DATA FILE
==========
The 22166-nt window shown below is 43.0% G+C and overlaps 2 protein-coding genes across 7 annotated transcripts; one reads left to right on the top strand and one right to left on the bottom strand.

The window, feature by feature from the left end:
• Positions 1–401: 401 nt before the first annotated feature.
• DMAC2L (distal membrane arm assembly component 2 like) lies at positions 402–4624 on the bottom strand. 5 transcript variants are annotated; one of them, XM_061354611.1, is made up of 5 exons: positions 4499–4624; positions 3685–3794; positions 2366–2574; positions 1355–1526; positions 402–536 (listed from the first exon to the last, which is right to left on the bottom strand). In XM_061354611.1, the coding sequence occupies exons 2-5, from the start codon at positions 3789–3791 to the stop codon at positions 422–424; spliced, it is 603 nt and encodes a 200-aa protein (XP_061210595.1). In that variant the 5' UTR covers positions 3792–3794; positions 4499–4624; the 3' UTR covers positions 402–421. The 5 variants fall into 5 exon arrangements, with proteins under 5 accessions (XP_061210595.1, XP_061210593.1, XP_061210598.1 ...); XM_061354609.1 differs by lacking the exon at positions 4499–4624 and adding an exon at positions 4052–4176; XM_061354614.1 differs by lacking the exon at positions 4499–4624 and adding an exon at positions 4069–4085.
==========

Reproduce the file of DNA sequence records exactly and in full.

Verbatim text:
The 22166-nt window shown below is 43.0% G+C and overlaps 2 protein-coding genes across 7 annotated transcripts; one reads left to right on the top strand and one right to left on the bottom strand.

The window, feature by feature from the left end:
• Positions 1–401: 401 nt before the first annotated feature.
• DMAC2L (distal membrane arm assembly component 2 like) lies at positions 402–4624 on the bottom strand. 5 transcript variants are annotated; one of them, XM_061354611.1, is made up of 5 exons: positions 4499–4624; positions 3685–3794; positions 2366–2574; positions 1355–1526; positions 402–536 (listed from the first exon to the last, which is right to left on the bottom strand). In XM_061354611.1, the coding sequence occupies exons 2-5, from the start codon at positions 3789–3791 to the stop codon at positions 422–424; spliced, it is 603 nt and encodes a 200-aa protein (XP_061210595.1). In that variant the 5' UTR covers positions 3792–3794; positions 4499–4624; the 3' UTR covers positions 402–421. The 5 variants fall into 5 exon arrangements, with proteins under 5 accessions (XP_061210595.1, XP_061210593.1, XP_061210598.1 ...); XM_061354609.1 differs by lacking the exon at positions 4499–4624 and adding an exon at positions 4052–4176; XM_061354614.1 differs by lacking the exon at positions 4499–4624 and adding an exon at positions 4069–4085.